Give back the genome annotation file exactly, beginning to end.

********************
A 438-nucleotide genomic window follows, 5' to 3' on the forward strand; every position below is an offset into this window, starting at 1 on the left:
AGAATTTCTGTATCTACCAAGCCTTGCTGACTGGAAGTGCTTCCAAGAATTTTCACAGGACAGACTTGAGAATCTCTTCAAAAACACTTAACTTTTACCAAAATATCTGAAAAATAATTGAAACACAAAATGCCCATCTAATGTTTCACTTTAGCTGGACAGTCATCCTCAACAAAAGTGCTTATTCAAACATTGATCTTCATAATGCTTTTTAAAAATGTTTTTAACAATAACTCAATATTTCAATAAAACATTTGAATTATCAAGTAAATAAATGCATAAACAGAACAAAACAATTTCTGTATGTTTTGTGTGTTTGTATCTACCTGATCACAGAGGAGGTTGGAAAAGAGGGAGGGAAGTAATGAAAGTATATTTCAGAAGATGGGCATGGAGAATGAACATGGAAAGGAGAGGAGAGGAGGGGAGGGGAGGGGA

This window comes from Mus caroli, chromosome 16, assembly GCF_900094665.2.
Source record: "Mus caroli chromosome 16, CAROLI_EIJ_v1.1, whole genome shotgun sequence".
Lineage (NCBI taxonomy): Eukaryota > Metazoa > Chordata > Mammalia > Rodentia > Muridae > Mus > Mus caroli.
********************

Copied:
A 438-nucleotide genomic window follows, 5' to 3' on the forward strand; every position below is an offset into this window, starting at 1 on the left:
AGAATTTCTGTATCTACCAAGCCTTGCTGACTGGAAGTGCTTCCAAGAATTTTCACAGGACAGACTTGAGAATCTCTTCAAAAACACTTAACTTTTACCAAAATATCTGAAAAATAATTGAAACACAAAATGCCCATCTAATGTTTCACTTTAGCTGGACAGTCATCCTCAACAAAAGTGCTTATTCAAACATTGATCTTCATAATGCTTTTTAAAAATGTTTTTAACAATAACTCAATATTTCAATAAAACATTTGAATTATCAAGTAAATAAATGCATAAACAGAACAAAACAATTTCTGTATGTTTTGTGTGTTTGTATCTACCTGATCACAGAGGAGGTTGGAAAAGAGGGAGGGAAGTAATGAAAGTATATTTCAGAAGATGGGCATGGAGAATGAACATGGAAAGGAGAGGAGAGGAGGGGAGGGGAGGGGA

This window comes from Mus caroli, chromosome 16, assembly GCF_900094665.2.
Source record: "Mus caroli chromosome 16, CAROLI_EIJ_v1.1, whole genome shotgun sequence".
Lineage (NCBI taxonomy): Eukaryota > Metazoa > Chordata > Mammalia > Rodentia > Muridae > Mus > Mus caroli.